Another door adjustment issue is door weight. An empty door weighs less than a door loaded with window glass, the regulator mechanism, and the latch assembly. All of these affect how the door hangs. The doors should be hung with all of these components installed in order to get the gaps where they will be with the car fully assembled. Another important issue is to have the car sitting level on all four tires with the suspension at rest. Unit body cars, like the Camaro and Nova, flex when they’re on jack stands or are being supported by a floor jack. You would be amazed at how much flex there is as you drive down the road or when you’re tackling a canyon pass.
Before you handle the task of body panel adjustment, overall body dimensions need to be checked. How true is the body you’re about to assemble? Has it ever been wrecked and if so was the repair up to par dimensionally? Was the body treated to a frame table where it could be pulled back to factory specifications? These dimensions, which are in any Chevrolet service manual, can be checked before you start adjusting panels.
Readers often ask us what is the best way to measure a gap. Our easy answer is to use a standard paint stirring stick, which is a good unit of measurement of around 1/8- to 3/16-inch.
And finally, all body panel adjustments should begin where the door meets the B-pillar and quarter-panel. If you have the door gap at the B-pillar spot on, the rest should fall in line. Hang and adjust the doors first, then, the front fenders and then the hood. The decklid can be gapped anytime since it’s surrounded by fixed panels. CHP
Decklid gaps, like door gaps, should be the thickness of a paint stick: 1/8- to 3/16-inch. You will find stamping irregularities can cause these numbers to vary to where you get a wavy gap at the quarters. The optimal width is a consistent 1/8-inch gap all around.
If you study the gap around this decklid it tends to wander as it nears the tailpanel. The gap is at the correct 1/8-inch at the top near the deck filler panel but considerably wider at the trailing edge near the tailpanel. Adjustments should be made where the gap at the top is wider, with the side gaps at 1/8-inch. This requires a lot of patience.
The gaps here at the cowl and A-pillar are especially tricky to set. Because this is a complex angle, you have to stay with it until all the angles match along with door gaps the rest of the way. GM specs call for it be around 1/16- to 1/8-inch.
Note how the trailing edge door gap is wider at the top than at the bottom. This is not acceptable. The angle of the door must be adjusted to where this gap is 1/8-inch from top to bottom. The door skin must also be flush with the quarter-panel skin and the front fender.
Door adjustment happens where the hinge meets the door and where the hinge meets the A-pillar. You should never have to remove the hinges from the body, and they should remain where the factory installed them to begin with. Then, you can keep door angle adjustment where the hinge meets the door.
A floor jack is used here to raise and lower the door as adjustments are being made. Ideally, you will position the jack mid-door to get it centered then make finite adjustments. Snug the bolts to where you can finesse the door yet maintain position then tighten the bolts.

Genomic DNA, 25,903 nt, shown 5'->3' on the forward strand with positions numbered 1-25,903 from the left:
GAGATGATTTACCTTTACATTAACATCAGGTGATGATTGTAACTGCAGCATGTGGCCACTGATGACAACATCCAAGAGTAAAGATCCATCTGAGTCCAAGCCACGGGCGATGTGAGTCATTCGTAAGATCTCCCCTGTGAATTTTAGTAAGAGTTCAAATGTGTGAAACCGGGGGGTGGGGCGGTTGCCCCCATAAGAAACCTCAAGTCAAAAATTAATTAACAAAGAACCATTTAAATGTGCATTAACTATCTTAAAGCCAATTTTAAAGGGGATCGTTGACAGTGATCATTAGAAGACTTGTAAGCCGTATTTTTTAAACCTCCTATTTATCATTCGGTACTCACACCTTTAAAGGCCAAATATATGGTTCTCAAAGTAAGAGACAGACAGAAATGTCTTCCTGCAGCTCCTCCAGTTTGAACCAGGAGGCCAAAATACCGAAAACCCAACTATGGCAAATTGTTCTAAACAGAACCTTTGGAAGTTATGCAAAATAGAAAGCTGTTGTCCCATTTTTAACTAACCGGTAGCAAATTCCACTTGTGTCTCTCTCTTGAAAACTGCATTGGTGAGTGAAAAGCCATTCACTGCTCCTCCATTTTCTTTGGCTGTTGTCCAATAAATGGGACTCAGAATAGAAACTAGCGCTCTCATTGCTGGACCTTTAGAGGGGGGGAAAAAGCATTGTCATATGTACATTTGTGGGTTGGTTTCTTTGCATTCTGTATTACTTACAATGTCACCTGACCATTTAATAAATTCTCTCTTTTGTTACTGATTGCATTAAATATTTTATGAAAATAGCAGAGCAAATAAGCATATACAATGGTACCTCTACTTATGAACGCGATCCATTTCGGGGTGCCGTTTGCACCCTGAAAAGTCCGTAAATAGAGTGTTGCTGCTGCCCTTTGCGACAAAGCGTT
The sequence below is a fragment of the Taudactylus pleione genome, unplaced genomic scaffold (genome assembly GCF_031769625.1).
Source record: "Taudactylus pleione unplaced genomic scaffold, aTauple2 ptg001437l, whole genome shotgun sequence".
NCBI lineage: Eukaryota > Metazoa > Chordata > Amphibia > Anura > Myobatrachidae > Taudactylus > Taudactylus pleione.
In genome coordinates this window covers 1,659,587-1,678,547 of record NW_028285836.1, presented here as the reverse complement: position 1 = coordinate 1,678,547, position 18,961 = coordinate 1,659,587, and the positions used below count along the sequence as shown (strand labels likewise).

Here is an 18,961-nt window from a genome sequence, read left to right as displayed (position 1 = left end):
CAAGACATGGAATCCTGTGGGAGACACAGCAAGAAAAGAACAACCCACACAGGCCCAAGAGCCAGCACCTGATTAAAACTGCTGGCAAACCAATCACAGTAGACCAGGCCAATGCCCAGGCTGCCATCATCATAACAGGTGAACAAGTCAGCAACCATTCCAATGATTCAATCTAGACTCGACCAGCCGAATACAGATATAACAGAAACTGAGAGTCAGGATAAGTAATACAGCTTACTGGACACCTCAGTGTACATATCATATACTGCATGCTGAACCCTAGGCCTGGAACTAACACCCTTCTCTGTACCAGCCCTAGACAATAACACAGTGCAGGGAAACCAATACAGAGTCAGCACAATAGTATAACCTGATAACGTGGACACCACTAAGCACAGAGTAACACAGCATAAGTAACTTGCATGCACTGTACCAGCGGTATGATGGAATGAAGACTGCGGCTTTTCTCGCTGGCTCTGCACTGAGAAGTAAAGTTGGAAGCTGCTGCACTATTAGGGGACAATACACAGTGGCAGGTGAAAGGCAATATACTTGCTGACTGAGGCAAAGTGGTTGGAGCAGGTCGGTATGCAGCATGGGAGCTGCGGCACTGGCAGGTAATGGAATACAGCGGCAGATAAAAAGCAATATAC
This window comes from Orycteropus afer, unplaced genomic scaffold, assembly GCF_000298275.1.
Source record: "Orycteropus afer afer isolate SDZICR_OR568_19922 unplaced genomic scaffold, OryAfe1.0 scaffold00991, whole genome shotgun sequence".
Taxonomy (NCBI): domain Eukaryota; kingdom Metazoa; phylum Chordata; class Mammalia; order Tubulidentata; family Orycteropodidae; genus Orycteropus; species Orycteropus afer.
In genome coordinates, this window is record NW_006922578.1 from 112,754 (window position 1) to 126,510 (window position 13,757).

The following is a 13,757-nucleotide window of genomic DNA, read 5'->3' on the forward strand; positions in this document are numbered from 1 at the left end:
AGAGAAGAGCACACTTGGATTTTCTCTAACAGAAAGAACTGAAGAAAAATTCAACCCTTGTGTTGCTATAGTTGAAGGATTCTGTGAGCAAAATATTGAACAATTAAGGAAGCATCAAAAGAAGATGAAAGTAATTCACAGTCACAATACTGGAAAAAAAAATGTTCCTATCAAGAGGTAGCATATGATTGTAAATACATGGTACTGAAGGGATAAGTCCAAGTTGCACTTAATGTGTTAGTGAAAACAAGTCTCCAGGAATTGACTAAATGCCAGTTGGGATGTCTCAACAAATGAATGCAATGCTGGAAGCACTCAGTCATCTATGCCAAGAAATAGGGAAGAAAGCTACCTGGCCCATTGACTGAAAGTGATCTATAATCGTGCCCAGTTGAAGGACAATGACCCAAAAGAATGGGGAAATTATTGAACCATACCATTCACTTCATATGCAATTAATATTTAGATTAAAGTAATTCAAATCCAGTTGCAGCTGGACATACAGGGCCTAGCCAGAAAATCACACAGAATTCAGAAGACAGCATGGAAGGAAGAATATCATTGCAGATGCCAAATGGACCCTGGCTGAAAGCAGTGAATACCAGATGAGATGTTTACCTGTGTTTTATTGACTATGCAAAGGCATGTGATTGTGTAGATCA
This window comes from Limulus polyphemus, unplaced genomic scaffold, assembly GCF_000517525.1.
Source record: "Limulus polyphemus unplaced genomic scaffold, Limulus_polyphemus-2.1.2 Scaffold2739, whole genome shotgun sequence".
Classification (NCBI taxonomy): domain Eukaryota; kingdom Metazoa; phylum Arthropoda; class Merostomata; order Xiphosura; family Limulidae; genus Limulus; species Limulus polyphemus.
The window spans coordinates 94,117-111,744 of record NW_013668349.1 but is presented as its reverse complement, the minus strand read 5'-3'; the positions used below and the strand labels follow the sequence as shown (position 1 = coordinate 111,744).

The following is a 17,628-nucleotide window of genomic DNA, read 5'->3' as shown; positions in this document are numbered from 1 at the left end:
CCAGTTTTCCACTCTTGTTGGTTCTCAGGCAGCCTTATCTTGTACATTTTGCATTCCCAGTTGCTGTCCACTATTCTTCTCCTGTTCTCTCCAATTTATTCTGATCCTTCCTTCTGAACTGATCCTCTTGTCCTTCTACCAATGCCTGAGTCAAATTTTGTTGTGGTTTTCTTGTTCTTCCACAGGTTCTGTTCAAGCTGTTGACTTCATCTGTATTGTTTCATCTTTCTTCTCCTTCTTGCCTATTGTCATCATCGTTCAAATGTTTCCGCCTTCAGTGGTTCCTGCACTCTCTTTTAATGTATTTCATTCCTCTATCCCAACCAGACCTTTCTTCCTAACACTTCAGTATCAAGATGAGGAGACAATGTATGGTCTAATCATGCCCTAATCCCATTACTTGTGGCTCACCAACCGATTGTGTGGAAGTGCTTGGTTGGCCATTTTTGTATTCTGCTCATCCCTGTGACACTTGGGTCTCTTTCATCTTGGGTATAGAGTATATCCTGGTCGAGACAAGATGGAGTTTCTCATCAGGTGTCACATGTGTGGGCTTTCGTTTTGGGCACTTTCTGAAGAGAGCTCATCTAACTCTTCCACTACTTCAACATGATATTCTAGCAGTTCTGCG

The doors are the toughest body components to adjust. Note this door is completely assembled and at the proper weight for installation and adjustment. If you install the door empty it’s not going to maintain its adjustment when it is assembled. It will droop as components are installed.
Here’s a cool trick we learned from AR Auto Body in Lancaster, California. Before the car was disassembled, small 1/8-inch pilot holes were drilled through the hinges into the door and A-pillar to lock in the factory adjustment. This awl is being used as a jig pin to get the hinges back to where they were prior to disassembly.
With the awl stuck through the pilot hole, the hinge bolts are tightened, locking in the adjustment. The door should sit perfect.
Note the perfect door gap thanks to the use of pilot holes and the alignment awl. You could also use a drill bit as a jig pin.
The next daunting task is front fender adjustment, which begins at the door leading edge. Because fenders can be long, a lot of adjustment is required, especially on Camaros. There’s also the wheelhouse to contend with, which should be connected and adjusted last.
These two attachment points at the firewall and cowl may or may not require shims to get the adjustment where it needs to be.
Where the door meets the fender can be a huge point of frustration, especially if you’re working with reproduction sheetmetal. Snug the fender bolts to prevent accidental movement, but do not tighten until all the adjustments are complete.
Where the fender meets the header panel on this Camaro there is no gap. The fender and header panel above the grille are bolted together flush.
The decklid gap at the tailpanel should look like this where the decklid and tailpanel are dead on straight from quarter-panel to quarter-panel. This gap should be 1/8- to 3/16-inch.
These fender bolts at the decklid and hinge allow movement in all directions. Lower the lid and check gaps with these bolts snug, yet loose. If the gaps check out, tighten the bolts and check the gaps again. These bolts should be body color, which means adjustment takes place before the body is painted.
These are adjustment shims used to get the fenders aligned. You should never use them on door hinges or at the hood and decklid.
Photography by Jim Smart